Musée archéologique, 5160 El jem, Tunisia
GPS: 35.297871444958, 10.708185251192
The Amphitheatre of El Jem is located between the cities of Sousse and Sfax in eastern Tunisia, in the ancient Carthaginian town of Thysdrus. It is one of the largest Roman amphitheatres in the world, along with that of Capua and the Colosseum in Rome, both in Italy. Of imposing size, this major monument belonging to the little town of El Jem (or El Djem) is comparable to its Roman elder with many architectural similarities, even if it was never completed.
In the shape of an ellipse, the Amphitheatre of El Jem would have been built in the 3rd century by Gordian I, Roman proconsul of the province of Africa. This monument symbolises the once prosperous ancient city of Thysdrus and is located in an agricultural region producing olive oil. This Roman-Berber colony developed by taking advantage of its climate and its geographical position, at the confluence of the major trade routes of the Sahel. The Amphitheatre of El Jem contributed to the glory and influence of the Roman Empire through its gladiatorial shows, chariot races and sports games. In the year 238, a popular revolt was launched against the increase of local taxes decided by the emperor Maximinus Thrax to finance his military journeys through Europe. This rebellion movement spread to the city of Carthage and reached the heart of the city of Rome. In retaliation, the emperor decided to destroy the insurgent city of Thysdrus by Roman forces. In this period of great unrest, Gordian I was chosen as the emergency successor to Maximinus. But after the death of his son Gordian II in a battle near Carthage, Gordian I finally committed suicide in the amphitheatre he had built a few years earlier. His reign lasted only 22 days (which is the shortest reign in the history of all Roman emperors) and this event plunged the Roman Empire into a new political and military crisis.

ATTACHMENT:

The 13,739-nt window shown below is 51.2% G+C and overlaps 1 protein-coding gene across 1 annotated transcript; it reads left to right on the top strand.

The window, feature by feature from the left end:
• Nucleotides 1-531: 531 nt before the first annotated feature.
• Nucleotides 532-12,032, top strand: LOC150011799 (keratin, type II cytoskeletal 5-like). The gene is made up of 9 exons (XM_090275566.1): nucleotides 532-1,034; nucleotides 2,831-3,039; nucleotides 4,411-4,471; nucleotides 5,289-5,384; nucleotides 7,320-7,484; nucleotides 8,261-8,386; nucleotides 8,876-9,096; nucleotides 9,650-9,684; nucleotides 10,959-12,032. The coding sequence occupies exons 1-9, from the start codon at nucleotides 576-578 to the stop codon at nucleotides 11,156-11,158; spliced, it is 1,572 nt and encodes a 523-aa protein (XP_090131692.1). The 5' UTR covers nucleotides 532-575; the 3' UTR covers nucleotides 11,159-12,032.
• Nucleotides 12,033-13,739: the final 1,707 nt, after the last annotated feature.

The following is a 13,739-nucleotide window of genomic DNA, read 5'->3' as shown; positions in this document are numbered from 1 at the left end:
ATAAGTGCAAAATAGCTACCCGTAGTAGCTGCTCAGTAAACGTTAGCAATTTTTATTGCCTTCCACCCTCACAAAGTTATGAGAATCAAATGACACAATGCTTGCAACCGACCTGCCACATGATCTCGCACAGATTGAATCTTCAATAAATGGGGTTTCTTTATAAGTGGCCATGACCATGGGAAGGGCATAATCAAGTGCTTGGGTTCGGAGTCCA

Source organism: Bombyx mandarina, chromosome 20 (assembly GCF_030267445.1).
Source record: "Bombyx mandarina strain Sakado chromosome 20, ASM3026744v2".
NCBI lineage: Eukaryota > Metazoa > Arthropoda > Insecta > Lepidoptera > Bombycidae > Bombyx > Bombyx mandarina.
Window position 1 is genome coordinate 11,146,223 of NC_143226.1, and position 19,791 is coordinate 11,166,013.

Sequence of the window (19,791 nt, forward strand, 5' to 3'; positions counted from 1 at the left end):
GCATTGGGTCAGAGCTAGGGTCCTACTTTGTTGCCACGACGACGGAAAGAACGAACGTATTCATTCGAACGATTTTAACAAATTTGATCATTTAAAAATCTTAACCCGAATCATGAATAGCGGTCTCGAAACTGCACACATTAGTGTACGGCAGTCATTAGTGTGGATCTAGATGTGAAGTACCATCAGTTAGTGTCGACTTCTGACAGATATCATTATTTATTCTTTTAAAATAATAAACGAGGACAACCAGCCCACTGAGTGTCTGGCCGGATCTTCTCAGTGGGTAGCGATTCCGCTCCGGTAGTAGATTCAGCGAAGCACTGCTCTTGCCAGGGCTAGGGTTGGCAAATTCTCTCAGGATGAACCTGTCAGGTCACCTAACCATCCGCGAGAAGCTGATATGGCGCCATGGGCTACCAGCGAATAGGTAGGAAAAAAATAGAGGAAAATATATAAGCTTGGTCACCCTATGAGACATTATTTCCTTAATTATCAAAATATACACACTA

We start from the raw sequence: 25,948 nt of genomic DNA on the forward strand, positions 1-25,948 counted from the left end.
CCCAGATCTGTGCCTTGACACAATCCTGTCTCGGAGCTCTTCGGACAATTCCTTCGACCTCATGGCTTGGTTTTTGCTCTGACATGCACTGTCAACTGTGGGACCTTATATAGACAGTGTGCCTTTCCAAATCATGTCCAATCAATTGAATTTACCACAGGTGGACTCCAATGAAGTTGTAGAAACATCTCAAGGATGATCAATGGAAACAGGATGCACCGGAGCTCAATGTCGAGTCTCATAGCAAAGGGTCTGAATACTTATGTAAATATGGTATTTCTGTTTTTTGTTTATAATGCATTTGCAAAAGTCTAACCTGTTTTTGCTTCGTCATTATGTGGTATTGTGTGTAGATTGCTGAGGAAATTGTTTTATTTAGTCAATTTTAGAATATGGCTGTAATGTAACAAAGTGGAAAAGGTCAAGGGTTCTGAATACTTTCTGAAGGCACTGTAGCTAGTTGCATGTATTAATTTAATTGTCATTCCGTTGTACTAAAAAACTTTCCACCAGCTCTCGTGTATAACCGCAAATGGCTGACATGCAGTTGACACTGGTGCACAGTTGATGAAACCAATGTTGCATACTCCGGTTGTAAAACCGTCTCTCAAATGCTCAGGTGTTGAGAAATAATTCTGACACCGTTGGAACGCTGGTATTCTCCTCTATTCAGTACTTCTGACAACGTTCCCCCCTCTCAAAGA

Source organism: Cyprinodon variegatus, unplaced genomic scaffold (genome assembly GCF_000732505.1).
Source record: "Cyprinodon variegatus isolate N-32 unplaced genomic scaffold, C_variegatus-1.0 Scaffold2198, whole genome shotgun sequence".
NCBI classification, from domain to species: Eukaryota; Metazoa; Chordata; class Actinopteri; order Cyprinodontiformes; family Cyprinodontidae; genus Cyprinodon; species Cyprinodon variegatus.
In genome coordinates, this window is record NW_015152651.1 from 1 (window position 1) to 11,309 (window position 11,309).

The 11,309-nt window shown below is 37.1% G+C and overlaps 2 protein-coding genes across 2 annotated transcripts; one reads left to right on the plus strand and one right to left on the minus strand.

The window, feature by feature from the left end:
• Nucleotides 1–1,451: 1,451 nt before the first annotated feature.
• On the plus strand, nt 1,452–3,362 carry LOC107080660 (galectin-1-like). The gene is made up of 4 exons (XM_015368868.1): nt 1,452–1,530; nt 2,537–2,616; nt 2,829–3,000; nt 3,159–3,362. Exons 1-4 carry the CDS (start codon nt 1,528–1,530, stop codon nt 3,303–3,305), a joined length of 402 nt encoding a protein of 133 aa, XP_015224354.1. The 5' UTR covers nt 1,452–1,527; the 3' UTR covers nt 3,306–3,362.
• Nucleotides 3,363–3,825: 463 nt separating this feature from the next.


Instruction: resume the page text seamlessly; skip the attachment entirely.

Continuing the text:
The Amphitheatre of El Jem was built without any real foundations, from blocks of stone extracted from the quarries of Salakta, some 30km away. Its capacity is 35,000 spectators, the equivalent of the population of the city of Thysdrus at the time. The Amphitheatre of El Jem, with its astonishing acoustics, is a massive architectural complex with a circumference of 450 metres (compared to 525 metres for the Colosseum in Rome). Its southern part, with three floors, remains the best preserved, although many stones from the building were used to construct the village of El Jem and the Great Mosque of Kairouan.